Book review: Song of George

Lyricism elevates Portrait of an Unlikely Holy Man

Song of George Jesse S Hanson spiritual fiction metaphysical novel new age fiction

Rating: 4 out of 5 stars

Jesse S. Hanson’s literary novel makes visceral the brutality of homelessness, prison, and mental illness while simultaneously celebrating the possibility of love, illumination, redemption. The resulting story, told through the collective tales of inmates whose lives have been transformed by one man, brims with mystery and poetry.

Story: Suppose you were standing, like a tourist protected by a guardrail, over an opening into the pit of hell, when suddenly the rail gave way and you tumbled in. You wouldn’t know why – consumed with fear or anger, and surrounded by utter misery, it wouldn’t make sense to you. Yet the fate of many of the poor souls in our prison mental facilities is not so very different from that scenario, their crimes often resulting from the effect of some form of mental illness. Who can help them? Enter George. (From

Spiritual/metaphysical content: Medium. Spirit has an advantage in mental hospitals. As Hanson’s hero says of his fellow inmates, “We don’t take as much convincing about the reality of things of the spirit, now do we?” Embodied by George, Spirit is the gentle undercurrent that helps moor the fragile minds in George’s band, including the self-described Eater of Death, ghost poet, and “dead” man, among others. He lectures them on the redemptive nature of love, and helps them understand that “broken minds and tortured souls are our gifts” that help them perceive the true nature of God. He teaches the men mindfulness techniques to resist hallucinations and fear; the lucky ones experience moments of enlightenment. To atone for his own sins, George takes their pain upon himself, although few are aware of his sacrifices. One narrator claims there is “a stronger community of hope and more believable faith in spiritual deliverance here than any I’ve personally witnessed outside.”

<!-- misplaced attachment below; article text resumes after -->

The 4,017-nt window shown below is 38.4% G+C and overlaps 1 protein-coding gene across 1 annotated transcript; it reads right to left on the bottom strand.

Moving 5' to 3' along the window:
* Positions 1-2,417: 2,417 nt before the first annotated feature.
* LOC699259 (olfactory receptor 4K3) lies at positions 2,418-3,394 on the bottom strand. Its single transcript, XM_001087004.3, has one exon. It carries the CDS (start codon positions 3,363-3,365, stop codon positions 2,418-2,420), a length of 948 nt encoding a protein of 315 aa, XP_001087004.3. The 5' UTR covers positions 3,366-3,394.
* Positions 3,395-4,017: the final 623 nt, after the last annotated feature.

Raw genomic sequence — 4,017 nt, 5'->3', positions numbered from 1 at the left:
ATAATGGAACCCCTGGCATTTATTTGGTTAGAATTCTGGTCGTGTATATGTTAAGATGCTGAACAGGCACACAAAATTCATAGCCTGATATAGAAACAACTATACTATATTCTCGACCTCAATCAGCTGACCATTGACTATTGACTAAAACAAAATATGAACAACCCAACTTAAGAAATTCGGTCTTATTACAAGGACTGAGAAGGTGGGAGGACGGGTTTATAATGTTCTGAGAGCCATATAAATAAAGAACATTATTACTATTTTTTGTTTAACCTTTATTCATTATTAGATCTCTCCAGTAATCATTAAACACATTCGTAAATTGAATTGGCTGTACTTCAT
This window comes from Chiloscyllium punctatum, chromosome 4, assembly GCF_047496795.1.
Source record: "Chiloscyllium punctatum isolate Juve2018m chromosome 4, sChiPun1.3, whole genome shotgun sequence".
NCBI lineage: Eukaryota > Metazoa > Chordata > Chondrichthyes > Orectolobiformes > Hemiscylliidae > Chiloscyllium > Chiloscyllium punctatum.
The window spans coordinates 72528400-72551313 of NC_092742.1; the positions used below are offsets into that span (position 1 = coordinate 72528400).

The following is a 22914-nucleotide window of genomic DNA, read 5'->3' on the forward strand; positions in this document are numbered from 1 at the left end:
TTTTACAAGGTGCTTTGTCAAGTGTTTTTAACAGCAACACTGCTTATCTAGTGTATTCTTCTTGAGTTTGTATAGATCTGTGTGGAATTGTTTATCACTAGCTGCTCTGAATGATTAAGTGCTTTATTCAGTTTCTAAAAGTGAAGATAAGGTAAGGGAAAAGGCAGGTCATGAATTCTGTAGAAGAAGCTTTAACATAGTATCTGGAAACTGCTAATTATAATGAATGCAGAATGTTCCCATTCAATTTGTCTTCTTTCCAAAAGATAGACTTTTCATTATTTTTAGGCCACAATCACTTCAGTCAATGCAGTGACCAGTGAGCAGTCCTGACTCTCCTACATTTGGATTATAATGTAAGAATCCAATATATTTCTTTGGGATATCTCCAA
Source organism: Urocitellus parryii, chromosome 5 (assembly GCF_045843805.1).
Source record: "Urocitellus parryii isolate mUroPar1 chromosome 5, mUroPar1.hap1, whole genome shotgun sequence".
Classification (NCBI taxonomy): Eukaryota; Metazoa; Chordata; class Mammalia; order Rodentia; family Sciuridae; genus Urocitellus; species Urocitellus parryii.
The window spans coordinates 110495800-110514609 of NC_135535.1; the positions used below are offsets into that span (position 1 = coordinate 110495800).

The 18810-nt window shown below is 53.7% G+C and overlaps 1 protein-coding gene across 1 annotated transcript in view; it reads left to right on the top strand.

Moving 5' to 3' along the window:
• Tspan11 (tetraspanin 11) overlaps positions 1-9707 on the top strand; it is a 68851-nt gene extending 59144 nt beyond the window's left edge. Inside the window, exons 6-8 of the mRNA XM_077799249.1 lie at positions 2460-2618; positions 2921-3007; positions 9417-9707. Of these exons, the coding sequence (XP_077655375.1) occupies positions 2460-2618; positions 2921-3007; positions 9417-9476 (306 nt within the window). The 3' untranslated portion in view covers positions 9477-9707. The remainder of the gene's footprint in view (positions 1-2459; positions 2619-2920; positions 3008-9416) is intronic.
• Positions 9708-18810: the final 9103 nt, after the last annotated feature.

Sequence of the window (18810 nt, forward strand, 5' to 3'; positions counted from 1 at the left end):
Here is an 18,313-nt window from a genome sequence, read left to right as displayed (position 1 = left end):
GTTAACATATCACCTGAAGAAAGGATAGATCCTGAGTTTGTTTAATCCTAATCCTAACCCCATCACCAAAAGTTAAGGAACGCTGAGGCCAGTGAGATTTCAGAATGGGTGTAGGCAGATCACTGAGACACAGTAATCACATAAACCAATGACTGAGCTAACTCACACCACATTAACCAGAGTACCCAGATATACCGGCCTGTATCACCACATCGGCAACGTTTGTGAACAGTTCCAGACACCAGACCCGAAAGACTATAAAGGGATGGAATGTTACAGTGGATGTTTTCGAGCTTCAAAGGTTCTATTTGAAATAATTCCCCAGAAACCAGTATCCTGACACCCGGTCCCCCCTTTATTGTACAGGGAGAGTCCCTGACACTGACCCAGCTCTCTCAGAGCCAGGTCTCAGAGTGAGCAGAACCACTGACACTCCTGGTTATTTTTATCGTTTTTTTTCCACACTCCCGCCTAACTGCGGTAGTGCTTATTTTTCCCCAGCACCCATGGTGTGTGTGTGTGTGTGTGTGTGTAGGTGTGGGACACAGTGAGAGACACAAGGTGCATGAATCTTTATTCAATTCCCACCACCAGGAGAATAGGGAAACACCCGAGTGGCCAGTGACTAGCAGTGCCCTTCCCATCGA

My take: Song of George is a literary novel, lush with lyrical prose, poetry, and songs. The plot lines verge on magical realism–or reality, if you’re of a mind to believe in spiritual occurrences. Using nuanced dialog and subtle characterization, Hanson present a stirring portrayal of life in a prison mental facility, and how powerfully someone like George can transform that life. The men seek peace, love, and understanding, all attributes that only those who have lived with broken minds on dark streets–such as George–can give them. Each man has his own story, and only by examining the whole of their stories, and discovering the sum that is greater than those parts, does the reader understand what kind of man George is. A quote by Kirpal Singh is at the heart of the book: “Spirituality cannot be taught, it must be caught like an infection which is passed on to others who are receptive.”

Hanson’s literary spiritual fiction is richly textured with original poetry, songs, illustrations, and prose that range from entertaining to inscrutable. All work together to create a lyrical reader experience that is mystifying, enlightening, and ultimately unforgettable.

Song of George: Portrait of an Unlikely Holy Man, by Jesse S. Hanson
All Things That Matter Press, 2010
Paperback, 332 pages
Buy at Amazon


3 thoughts on “Book review: Song of George

  1. You really seemed to appreciate all the different nuances and aspects of my husband, Jesse’s book and I thank you for noticing all those details. I especially liked your introduction, which admitted the dark and sad side of the prison’s mental illness ward, while “simultaneously celebrating the possibility of love, illumination, redemption.” I find that “Song of George” delves into many different levels and sometimes dives really low, but, like you, I feel encouraged how Jesse so poetically presents the possibility of great spiritual hope.

  2. Pingback: Book review: American Gods « Fiction for a New Age

  3. Pingback: Book review: Kabbalah, A Love Story « Fiction for a New Age

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